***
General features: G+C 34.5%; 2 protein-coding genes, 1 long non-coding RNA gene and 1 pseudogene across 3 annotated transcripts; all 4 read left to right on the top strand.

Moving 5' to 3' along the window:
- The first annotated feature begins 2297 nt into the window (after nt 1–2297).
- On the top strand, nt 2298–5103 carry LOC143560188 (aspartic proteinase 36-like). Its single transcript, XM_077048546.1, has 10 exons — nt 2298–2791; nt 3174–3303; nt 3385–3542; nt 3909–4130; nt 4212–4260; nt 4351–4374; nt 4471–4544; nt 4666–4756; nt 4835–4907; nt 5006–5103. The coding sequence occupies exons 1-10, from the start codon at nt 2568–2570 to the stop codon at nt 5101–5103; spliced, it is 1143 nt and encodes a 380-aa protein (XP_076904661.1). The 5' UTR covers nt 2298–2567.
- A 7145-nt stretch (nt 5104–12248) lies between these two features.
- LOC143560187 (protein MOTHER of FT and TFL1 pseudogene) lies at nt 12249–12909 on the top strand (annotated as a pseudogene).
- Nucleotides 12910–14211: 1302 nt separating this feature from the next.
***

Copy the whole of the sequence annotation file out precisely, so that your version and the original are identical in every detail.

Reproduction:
General features: G+C 34.5%; 2 protein-coding genes, 1 long non-coding RNA gene and 1 pseudogene across 3 annotated transcripts; all 4 read left to right on the top strand.

Moving 5' to 3' along the window:
- The first annotated feature begins 2297 nt into the window (after nt 1–2297).
- On the top strand, nt 2298–5103 carry LOC143560188 (aspartic proteinase 36-like). Its single transcript, XM_077048546.1, has 10 exons — nt 2298–2791; nt 3174–3303; nt 3385–3542; nt 3909–4130; nt 4212–4260; nt 4351–4374; nt 4471–4544; nt 4666–4756; nt 4835–4907; nt 5006–5103. The coding sequence occupies exons 1-10, from the start codon at nt 2568–2570 to the stop codon at nt 5101–5103; spliced, it is 1143 nt and encodes a 380-aa protein (XP_076904661.1). The 5' UTR covers nt 2298–2567.
- A 7145-nt stretch (nt 5104–12248) lies between these two features.
- LOC143560187 (protein MOTHER of FT and TFL1 pseudogene) lies at nt 12249–12909 on the top strand (annotated as a pseudogene).
- Nucleotides 12910–14211: 1302 nt separating this feature from the next.